A feelgood Korean drama which the main character has a fatal and incurable disease, and who is writing an account for the benefit of loved ones when he is gone? Been there, done that.
Well, not exactly: when the director is E J-Yong and the movie is an adaptation of a Kim Aeran novel, you expect something a little different. And that is what you get.
For starters, this is not a romantic melodrama: Ahreum, the ailing protagonist, is not one half of a doomed romantic couple but rather the only child of two doting parents who is destined to die at the very age at which his parents gave birth to him, afflicted by a disease that has given him the body of an 80-year old when he should be entering the prime of his life.
And the account that he is writing is not one of his own experiences, but instead one in which he is trying to imagine his parents’ experiences when they were courting, aged 17. In fact, the movie is full of reflexive moments and themes of looking forward and looking back. Ahreum’s ajeosshi friend next door, Mr Jang (endearingly played by Baek Il-Seok), has a father who is suffering from dementia: at the end of his life, his brain is losing its faculties and becoming childlike, providing a counterpoint to Ahreum’s mature brain in a young but senile body. And some of the themes are beautifully captured in poem that Ahreum writes and that serves as a preface to Kim Aerans’s novel, from which the following is an extract:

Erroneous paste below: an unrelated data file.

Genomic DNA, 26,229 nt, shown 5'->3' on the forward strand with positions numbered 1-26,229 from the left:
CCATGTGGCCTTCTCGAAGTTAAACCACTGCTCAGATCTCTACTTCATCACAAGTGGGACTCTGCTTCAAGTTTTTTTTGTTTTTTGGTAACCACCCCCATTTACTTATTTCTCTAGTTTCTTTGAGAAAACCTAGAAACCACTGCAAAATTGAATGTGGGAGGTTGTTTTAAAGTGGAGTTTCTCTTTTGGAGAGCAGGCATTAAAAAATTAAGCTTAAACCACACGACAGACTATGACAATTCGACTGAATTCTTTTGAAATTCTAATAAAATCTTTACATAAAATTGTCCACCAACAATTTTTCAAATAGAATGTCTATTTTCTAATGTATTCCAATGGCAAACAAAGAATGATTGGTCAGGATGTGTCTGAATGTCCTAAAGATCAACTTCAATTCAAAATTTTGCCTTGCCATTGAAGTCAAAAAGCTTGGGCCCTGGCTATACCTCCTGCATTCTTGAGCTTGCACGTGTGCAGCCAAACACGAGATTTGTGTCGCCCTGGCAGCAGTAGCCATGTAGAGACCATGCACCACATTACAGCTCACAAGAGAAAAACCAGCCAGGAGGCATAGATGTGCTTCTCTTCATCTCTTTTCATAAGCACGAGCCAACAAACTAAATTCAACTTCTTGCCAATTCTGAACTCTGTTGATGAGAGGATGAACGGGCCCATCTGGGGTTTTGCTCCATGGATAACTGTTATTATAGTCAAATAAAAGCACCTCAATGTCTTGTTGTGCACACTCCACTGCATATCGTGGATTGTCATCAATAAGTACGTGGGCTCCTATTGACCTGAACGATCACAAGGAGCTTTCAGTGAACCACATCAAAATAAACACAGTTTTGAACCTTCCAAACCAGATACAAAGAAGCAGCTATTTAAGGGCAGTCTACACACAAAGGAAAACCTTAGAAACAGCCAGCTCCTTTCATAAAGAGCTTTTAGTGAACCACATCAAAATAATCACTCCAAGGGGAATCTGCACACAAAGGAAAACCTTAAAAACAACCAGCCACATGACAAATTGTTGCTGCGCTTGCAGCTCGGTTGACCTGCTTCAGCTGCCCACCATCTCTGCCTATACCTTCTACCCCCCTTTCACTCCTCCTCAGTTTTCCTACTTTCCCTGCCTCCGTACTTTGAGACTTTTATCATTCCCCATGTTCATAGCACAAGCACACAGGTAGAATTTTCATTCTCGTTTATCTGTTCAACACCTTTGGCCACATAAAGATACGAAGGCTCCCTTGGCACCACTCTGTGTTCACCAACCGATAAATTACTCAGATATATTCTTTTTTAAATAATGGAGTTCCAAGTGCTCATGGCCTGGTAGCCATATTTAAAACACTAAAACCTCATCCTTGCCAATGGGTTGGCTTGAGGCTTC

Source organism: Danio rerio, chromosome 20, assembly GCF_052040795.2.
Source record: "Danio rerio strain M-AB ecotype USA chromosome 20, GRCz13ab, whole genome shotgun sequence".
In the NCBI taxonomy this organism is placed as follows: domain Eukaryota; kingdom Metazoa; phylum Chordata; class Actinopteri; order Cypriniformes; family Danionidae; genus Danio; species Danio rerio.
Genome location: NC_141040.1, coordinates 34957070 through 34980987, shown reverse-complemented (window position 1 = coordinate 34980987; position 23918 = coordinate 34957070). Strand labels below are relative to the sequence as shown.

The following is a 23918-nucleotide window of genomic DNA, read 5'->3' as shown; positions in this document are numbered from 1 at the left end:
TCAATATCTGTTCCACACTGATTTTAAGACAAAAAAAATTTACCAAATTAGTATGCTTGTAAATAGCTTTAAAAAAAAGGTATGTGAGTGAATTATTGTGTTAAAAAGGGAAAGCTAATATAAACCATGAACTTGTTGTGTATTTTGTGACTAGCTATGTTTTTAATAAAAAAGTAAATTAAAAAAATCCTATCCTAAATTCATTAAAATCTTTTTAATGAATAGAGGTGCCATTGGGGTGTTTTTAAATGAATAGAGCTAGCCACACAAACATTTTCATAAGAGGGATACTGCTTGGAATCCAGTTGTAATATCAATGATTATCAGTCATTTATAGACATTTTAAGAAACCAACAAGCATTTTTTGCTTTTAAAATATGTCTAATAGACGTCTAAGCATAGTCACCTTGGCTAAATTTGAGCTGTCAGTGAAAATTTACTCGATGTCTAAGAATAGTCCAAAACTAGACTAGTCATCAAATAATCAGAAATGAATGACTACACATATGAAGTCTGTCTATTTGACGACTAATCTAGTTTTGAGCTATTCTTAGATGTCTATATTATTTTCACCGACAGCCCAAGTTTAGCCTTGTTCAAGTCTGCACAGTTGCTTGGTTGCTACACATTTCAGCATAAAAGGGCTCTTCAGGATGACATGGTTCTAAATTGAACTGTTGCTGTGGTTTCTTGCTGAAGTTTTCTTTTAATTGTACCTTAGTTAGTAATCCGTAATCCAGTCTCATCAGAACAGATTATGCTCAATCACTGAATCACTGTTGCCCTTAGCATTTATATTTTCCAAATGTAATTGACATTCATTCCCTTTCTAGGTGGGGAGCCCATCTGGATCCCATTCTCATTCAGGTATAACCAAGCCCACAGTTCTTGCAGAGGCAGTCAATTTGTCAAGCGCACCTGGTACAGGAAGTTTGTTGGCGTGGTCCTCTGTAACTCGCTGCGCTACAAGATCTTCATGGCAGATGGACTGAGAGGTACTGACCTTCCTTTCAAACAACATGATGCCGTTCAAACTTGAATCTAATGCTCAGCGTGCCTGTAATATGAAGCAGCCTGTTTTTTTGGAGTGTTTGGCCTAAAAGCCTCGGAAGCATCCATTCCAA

My father sees his future eighty-year-old face in mine.
I see my future thirty-four-year-old face in his.
Distant future and unlived past gaze at each other.
And we ask: Is seventeen the right age to become a parent?
My father asks me what I would want to be if I were reborn.
I respond loudly, Dad, I want to be you.
He asks why him when there are better people.
I say quietly, shyly, Dad, I want to be reborn as you and father me
To know what you feel.
My father cries.
So this movie is not about romantic love (though certainly it touches on the subject as we explore how Ahreum came to be conceived). It is about other, equally important, things in life such as family relationships and how to approach the death of a loved one. The movie strikes a nice balance between seriousness and humour – the humorous elements largely revolving around his father Dae-su’s inept taekwondo skills and enthusiasm for the K-pop group Girls Generation.
The acting by Jo Seong-mok as the 17 year old in an 80 year old body is well observed, for example the way he takes off his glasses and rubs his tired eyes after a session at the keyboard, but sometimes he behaves like a nine-year old as he leaps into his father’s arms. What little we have of Kim Aeran’s novel translated into English portrays Ahreum as a psychologically mature individual, so the occasional childish behaviour in the movie would appear to be an aberration.
That niggle aside, this is a warmhearted movie which bears watching a second time, or even more, helped by Kang Dong-won and Song Hye-gyo as the boy’s doting and good-looking parents who are easy to watch throughout. The movie makes you eager for Kim Aeran’s novel to be translated in full, to enable a comprehensive compare and contrast.
E J-yong (이재용): My Brilliant Life (aka My Palpitating Life, 두근두근 내 인생, 2014)
My Brilliant Life screened on 28 June 2018 to coincide with Kim Aeran’s visit to London to be present at the prizegiving ceremony for an essay contest featuring some of her work – including a chapter of the novel on which this movie is based.